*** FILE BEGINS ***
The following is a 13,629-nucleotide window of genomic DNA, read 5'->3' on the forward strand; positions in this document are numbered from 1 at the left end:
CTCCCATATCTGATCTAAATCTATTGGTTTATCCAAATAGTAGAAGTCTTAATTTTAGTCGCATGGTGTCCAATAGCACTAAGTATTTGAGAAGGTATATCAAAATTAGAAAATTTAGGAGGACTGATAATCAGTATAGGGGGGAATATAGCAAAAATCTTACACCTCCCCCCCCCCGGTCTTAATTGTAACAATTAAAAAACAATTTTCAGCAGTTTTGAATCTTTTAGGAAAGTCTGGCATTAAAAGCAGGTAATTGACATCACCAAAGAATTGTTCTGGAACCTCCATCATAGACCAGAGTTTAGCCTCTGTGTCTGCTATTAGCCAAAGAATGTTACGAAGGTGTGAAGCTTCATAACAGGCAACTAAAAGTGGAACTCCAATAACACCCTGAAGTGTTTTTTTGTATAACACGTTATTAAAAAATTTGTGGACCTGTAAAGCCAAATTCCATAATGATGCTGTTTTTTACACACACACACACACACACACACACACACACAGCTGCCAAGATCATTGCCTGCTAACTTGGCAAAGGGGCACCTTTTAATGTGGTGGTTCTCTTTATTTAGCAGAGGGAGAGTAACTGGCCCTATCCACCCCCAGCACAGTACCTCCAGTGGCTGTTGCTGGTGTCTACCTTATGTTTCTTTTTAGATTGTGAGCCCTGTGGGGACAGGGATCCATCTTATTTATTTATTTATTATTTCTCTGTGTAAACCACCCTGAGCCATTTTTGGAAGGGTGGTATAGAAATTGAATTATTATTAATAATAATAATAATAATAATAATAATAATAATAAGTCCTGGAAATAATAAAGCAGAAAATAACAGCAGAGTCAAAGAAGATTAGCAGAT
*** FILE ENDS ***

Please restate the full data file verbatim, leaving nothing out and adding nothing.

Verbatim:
The following is a 13,629-nucleotide window of genomic DNA, read 5'->3' on the forward strand; positions in this document are numbered from 1 at the left end:
CTCCCATATCTGATCTAAATCTATTGGTTTATCCAAATAGTAGAAGTCTTAATTTTAGTCGCATGGTGTCCAATAGCACTAAGTATTTGAGAAGGTATATCAAAATTAGAAAATTTAGGAGGACTGATAATCAGTATAGGGGGGAATATAGCAAAAATCTTACACCTCCCCCCCCCCGGTCTTAATTGTAACAATTAAAAAACAATTTTCAGCAGTTTTGAATCTTTTAGGAAAGTCTGGCATTAAAAGCAGGTAATTGACATCACCAAAGAATTGTTCTGGAACCTCCATCATAGACCAGAGTTTAGCCTCTGTGTCTGCTATTAGCCAAAGAATGTTACGAAGGTGTGAAGCTTCATAACAGGCAACTAAAAGTGGAACTCCAATAACACCCTGAAGTGTTTTTTTGTATAACACGTTATTAAAAAATTTGTGGACCTGTAAAGCCAAATTCCATAATGATGCTGTTTTTTACACACACACACACACACACACACACACACACAGCTGCCAAGATCATTGCCTGCTAACTTGGCAAAGGGGCACCTTTTAATGTGGTGGTTCTCTTTATTTAGCAGAGGGAGAGTAACTGGCCCTATCCACCCCCAGCACAGTACCTCCAGTGGCTGTTGCTGGTGTCTACCTTATGTTTCTTTTTAGATTGTGAGCCCTGTGGGGACAGGGATCCATCTTATTTATTTATTTATTATTTCTCTGTGTAAACCACCCTGAGCCATTTTTGGAAGGGTGGTATAGAAATTGAATTATTATTAATAATAATAATAATAATAATAATAATAATAATAAGTCCTGGAAATAATAAAGCAGAAAATAACAGCAGAGTCAAAGAAGATTAGCAGAT